In the Heavens as It Is on Earth
The collision occurred on February 10, 2009 over Siberia at 0455 GMT at an altitude of 790 kilometers (490 miles) above the Earth. An Iridium communications satellite struck a defunct Soviet-era Cosmos 2251 communications satellite. Scientists estimate that the collision speed of the two orbital objects was 42,120 kilometer per hour (26,172 mph).1 There are no fender benders at this speed. A BB traveling at this speed would rip through the Space Shuttle with the force of a hundred-pound cannon ball traveling at 78 miles per hour.2
The satellite collision generated hypersonic shock waves that turned the two satellites into a cloud of high-speed shrapnel that will orbit the Earth for another 10,000 years. Experts called the collision a “catastrophic event”. We will come back to high-speed orbiting space junk at the end of this essay.
It just so happened on that very day in February, I was participating in a three-day consultation in Mountain View, California hosted by the SETI Institute and NASA’s Astrobiology Program. Fifty scientists, philosophers, theologians, lawyers, artists, and anthropologists had assembled to discuss the societal impact of astrobiology. Scientists are increasingly optimistic that we will soon find microbial life elsewhere in our solar system – Mars, Titan, or Europa being likely prospects. Beyond that, astronomers have now identified 340 “exoplanets” orbiting nearby stars in our galaxy. Soon we will have telescopes that allow us to determine whether any of these exoplanets have any of the telltale chemical characteristics of life.
Astrobiology is exciting, cutting-edge science, “multidisciplinary in its content and interdisciplinary in its execution,” that seeks to:
1. Understand the nature and distribution of habitable environments in the universe.
2. Explore for habitable environments and life in our own Solar System.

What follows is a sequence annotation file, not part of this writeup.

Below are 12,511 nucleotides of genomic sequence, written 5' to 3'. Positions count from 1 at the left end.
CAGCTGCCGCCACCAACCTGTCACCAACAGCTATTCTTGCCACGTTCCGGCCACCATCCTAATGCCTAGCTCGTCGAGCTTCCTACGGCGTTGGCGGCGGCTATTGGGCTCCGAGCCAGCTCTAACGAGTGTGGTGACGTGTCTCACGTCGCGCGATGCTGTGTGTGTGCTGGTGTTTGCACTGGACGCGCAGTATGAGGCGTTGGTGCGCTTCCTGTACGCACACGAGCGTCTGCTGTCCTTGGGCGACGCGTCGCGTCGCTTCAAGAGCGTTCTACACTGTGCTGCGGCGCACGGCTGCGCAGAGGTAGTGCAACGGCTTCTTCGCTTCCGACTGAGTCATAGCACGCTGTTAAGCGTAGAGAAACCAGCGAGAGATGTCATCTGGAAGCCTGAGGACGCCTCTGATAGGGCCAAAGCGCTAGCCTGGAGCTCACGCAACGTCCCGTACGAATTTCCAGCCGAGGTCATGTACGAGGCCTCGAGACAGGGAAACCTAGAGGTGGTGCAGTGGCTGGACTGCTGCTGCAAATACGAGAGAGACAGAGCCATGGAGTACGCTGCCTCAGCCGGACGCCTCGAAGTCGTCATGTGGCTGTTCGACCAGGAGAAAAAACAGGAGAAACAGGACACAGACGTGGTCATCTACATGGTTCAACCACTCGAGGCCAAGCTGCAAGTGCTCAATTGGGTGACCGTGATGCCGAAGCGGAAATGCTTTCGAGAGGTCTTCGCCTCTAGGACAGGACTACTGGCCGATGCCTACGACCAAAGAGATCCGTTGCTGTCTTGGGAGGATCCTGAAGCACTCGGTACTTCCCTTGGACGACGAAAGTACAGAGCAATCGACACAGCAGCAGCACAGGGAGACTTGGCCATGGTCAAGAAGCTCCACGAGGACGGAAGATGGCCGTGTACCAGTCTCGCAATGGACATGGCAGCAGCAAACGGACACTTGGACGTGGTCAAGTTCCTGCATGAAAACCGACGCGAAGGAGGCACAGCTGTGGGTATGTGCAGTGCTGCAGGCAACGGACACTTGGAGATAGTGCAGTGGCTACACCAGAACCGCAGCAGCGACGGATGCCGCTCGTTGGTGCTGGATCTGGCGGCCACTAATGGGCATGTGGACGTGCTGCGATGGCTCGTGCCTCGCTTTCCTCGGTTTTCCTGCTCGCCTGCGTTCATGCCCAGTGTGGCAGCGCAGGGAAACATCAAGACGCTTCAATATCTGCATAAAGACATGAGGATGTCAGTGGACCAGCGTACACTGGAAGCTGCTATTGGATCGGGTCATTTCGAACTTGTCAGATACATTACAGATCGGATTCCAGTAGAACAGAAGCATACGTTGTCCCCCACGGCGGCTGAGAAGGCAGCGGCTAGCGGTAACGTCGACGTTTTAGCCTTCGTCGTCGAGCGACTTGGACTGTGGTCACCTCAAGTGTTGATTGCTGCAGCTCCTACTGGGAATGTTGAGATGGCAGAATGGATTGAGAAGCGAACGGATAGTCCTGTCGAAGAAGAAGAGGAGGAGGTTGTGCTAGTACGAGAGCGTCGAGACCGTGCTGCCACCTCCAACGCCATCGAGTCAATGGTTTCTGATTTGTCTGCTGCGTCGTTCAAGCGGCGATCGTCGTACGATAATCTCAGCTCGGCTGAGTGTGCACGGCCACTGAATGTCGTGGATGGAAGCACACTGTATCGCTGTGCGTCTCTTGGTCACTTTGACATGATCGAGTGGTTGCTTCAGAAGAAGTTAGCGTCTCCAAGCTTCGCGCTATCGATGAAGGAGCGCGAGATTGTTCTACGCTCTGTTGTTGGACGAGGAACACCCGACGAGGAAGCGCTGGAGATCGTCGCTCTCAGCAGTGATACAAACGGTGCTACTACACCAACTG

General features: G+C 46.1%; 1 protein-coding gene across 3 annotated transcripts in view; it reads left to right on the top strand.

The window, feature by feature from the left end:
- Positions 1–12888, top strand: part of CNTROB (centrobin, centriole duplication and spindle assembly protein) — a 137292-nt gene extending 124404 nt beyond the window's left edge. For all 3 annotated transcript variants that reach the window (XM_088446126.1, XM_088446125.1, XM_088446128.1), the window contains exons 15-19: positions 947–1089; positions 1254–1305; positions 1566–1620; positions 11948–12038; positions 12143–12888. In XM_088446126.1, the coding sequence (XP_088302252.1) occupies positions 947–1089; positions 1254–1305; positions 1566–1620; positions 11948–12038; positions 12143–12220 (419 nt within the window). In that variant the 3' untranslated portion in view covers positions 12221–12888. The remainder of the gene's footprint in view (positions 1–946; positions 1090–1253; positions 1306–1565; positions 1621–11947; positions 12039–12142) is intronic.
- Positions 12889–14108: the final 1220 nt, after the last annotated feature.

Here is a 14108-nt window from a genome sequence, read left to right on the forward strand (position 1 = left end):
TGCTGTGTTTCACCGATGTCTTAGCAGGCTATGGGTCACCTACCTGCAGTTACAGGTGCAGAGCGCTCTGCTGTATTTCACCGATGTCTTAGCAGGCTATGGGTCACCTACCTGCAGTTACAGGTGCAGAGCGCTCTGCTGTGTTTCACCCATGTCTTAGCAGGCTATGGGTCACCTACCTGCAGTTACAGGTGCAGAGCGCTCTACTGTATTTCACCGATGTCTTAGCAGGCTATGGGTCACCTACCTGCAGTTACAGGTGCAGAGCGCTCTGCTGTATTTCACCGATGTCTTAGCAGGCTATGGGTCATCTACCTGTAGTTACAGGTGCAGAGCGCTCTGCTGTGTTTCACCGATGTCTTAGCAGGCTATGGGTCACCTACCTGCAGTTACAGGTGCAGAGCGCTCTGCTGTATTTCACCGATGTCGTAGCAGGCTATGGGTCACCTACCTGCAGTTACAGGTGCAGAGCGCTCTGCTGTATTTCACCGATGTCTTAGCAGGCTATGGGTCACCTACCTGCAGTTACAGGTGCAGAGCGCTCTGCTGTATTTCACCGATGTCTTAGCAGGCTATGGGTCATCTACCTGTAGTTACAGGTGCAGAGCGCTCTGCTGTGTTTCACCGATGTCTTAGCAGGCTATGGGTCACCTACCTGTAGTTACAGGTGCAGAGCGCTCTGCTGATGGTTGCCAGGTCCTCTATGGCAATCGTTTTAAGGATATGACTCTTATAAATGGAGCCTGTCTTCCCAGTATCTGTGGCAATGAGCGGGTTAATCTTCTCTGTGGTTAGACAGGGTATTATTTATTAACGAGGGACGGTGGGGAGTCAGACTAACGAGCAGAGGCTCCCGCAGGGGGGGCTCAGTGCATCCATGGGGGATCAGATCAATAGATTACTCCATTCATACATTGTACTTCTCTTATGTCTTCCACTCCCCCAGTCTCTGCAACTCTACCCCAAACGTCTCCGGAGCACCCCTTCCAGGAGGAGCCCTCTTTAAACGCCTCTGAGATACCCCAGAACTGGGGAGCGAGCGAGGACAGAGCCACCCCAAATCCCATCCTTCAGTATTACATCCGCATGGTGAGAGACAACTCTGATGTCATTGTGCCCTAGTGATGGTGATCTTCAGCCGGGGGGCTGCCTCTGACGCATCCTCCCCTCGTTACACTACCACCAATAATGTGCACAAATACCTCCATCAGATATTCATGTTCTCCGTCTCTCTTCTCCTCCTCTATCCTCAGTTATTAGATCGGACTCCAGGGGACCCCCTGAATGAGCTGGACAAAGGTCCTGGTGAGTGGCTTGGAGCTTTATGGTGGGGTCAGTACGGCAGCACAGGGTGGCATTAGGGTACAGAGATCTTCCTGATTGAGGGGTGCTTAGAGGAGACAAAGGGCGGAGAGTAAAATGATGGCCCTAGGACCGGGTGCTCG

3. Understand the emergence of life.
4. Determine how early life on Earth interacted and evolved with its changing environment.
5. Understand the evolutionary mechanisms and environmental limits of life.
6. Determine the principles that will shape life in the future.
Microbiologists and geologists are now working in teams with astronomers and engineers at NASA. Of the over forty NASA Science Missions envisioned over the next ten years, half of the launches have some aspect of astrobiology in their objectives.4 Astrobiology has broad societal interests and implications, thus NASA gathered us together at SETI for three days to discuss different religious, philosophical, ethical, legal, and cultural implications of discovering life beyond Earth.
It should come as no surprise that there is no single view about the societal impact of astrobiology. NASA historian Steven Dicks was there to remind us that religions and philosophers have speculated for thousands of years about other worlds and other intelligence in the universe.5 Popular culture’s enthusiasm for extraterrestrial intelligence can be witnessed in the preponderance of science fiction movies and books. NASA would be ecstatic simply to find microbes elsewhere in the solar system.
There has been a tectonic shift in the scientific community over the last twenty years. Life, once thought to be extremely rare and improbable, may turn out to be rather ubiquitous in the universe. We now know that amino acids are spread throughout our galaxy and have even been detected in other galaxies.6 We also know that life on Earth exists in extreme environments, where it was previously thought to be unlikely. These “extremophiles” thrive in extreme cold, extreme heat, multiple atmospheres, high acidity, and high alkalinity. The implications are that the universe may be “bio-friendly.”
Much of the conversation at the astrobiology consultation revolved around issues of planetary protection – the possibility for microbial cross-contamination from Earth ending up on Mars or microbes from Mars brought back to Earth on a future return mission. Because microbes inevitably contaminate the machines we build despite extensive efforts to sterilize them, we have already sent microbes to Mars, starting with the Soviet Mars 2 Lander in 1973. The surface of Mars, however, is exposed to ultraviolet radiation from the sun, so there is not much hope for these terrestrial “hitchhiker” microbes gaining a foothold on the surface of Mars. If there is microbial life on Mars, it will probably be found under the surface.
A sample return mission from Mars presents the possibility of back contamination – transporting Martian microbes to Earth – with concerns of how to quarantine materials and thereby avoid contamination by possibly biohazardous Martian life. NASA and other international scientists have thought a lot about the kinds of protective measures needed to prevent the contamination of Earth with Martian microbes. Still there is an unknown risk here, so society should continue to scrutinize the technocrats who will decide whether and how to proceed with a return mission from the surface of Mars. If in the future, astronauts go to Mars and return to Earth, then the microbial containment issue becomes a lot more complicated.6